Real property conveyances are governed by Chapter 565 of the Michigan Legislature, but grant deeds are not statutory forms in Michigan.
Grant deeds convey property from the grantor (generally the owner) to the grantee (generally the purchaser), with the guarantee that the grantor has not previously sold the real property interest being conveyed to the grantee, and that the property is without any liens or encumbrances, except for those specified in the deed.
Compared to a statutory warranty deed, grant deeds offer less protection to the grantee as they do not require the grantor to defend the title claims. However, they still offer more protection than a statutory quitclaim deed, guaranteeing that the owner does have a valid ownership interest in the property.
In addition to meeting all state and local standards for recorded documents, a lawful deed must include the grantor's full name and marital status, as well as the grantee's name, marital status, address, and vesting (MCL 565.201). Vesting describes how the grantee holds title to the property. For Michigan residential property, the primary methods for holding title are tenancy in common, joint tenancy, and tenancy by the entirety. A grant of ownership of real estate to two or more unmarried persons is presumed to create a tenancy in common unless a joint tenancy is declared. Transfers to a married couple create a tenancy by the entirety (MCL 554.43-45).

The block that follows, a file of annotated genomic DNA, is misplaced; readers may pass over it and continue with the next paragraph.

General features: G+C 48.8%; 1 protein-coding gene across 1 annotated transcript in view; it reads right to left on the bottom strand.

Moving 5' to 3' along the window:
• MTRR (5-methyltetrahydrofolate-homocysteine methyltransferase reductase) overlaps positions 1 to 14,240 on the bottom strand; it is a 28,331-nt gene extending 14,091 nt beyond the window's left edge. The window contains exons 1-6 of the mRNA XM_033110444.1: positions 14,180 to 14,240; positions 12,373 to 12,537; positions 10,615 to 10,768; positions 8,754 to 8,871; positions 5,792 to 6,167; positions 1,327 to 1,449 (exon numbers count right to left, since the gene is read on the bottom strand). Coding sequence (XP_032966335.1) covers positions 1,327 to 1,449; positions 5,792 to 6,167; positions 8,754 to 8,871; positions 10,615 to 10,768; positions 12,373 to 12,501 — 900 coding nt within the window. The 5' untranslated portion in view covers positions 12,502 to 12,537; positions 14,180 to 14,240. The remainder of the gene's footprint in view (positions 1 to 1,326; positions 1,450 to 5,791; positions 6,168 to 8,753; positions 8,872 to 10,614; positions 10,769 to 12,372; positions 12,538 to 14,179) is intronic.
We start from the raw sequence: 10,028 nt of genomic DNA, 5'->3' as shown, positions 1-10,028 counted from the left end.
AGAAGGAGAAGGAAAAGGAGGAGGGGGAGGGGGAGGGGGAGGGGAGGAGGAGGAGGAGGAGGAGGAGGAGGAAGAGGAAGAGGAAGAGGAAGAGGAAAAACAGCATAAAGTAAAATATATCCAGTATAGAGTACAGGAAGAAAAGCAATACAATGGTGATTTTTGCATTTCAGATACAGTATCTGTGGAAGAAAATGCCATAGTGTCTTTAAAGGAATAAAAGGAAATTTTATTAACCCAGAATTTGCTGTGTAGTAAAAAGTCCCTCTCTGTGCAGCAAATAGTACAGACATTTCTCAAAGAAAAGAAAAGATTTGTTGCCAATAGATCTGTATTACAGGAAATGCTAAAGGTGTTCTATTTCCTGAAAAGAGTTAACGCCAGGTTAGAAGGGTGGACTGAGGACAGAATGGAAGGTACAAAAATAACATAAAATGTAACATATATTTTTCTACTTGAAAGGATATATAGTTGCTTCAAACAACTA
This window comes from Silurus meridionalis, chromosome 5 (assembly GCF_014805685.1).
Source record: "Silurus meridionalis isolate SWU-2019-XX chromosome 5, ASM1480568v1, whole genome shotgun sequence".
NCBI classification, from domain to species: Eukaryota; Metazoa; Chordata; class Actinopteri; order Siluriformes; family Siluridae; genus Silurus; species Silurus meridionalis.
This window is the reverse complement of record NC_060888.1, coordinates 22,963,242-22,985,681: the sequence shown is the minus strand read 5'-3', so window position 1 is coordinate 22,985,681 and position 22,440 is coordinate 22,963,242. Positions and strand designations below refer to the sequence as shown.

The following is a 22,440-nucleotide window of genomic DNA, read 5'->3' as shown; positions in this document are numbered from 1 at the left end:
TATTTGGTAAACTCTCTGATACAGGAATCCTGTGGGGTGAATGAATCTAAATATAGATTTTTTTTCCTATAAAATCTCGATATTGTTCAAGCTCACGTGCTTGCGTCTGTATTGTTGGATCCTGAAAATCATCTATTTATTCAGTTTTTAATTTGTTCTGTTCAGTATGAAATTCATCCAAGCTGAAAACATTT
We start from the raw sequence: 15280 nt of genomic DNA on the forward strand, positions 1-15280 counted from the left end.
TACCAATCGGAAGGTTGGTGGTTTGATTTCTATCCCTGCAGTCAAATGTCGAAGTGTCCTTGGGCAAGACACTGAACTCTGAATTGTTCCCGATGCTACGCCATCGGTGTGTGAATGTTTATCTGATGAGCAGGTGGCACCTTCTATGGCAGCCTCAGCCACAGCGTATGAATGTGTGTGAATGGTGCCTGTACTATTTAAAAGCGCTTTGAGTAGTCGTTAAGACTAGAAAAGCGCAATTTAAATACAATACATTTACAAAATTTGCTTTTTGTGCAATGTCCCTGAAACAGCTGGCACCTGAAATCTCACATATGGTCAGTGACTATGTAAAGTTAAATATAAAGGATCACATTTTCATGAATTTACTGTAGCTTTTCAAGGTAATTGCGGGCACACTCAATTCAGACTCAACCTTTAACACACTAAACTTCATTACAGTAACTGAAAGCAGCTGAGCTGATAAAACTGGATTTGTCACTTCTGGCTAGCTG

As with any conveyance of real estate, a grant deed requires a complete legal description of the parcel, the source of title, and a statement of the full consideration given for the transaction. If the consideration reported is nominal or not disclosed, file a Real Estate Transfer Tax Valuation Affidavit (form 2705) with the local Register of Deeds. This is important, as the value of the transfer must be known in order to calculate transfer tax (MCL 207.525).
In all cases where real estate is transferred, file a Property Transfer Affidavit (form 2766) to ensure correct assessment for tax purposes. The new owner must file in the municipality where the property is located within 45 days of transfer (MCL 207.504, 207.525).
In Michigan, a deed cannot be recorded unless it has been acknowledged (MCL 565.47). Recording preserves a clear chain of title for the property and provides public notice of the transfer. This protects both the grantor and the grantee from claims based on inaccurate information. Any deed executed within the state must be acknowledged before a judge, clerk of a court of record, or a notary public of the same state (MCL 565.8). If the deed is executed in another state, it may be acknowledged according to the laws of that state (MCL 565.9).
This article is provided for informational purposes only and is not a substitute for legal advice. Contact a lawyer with questions about grant deeds or for any other issues related to transfers of real property in Michigan.
Deeds.com Michigan Grant Deed Forms Have Been Updated as Recently as Thursday December 6, 2018
Select County where the property is located.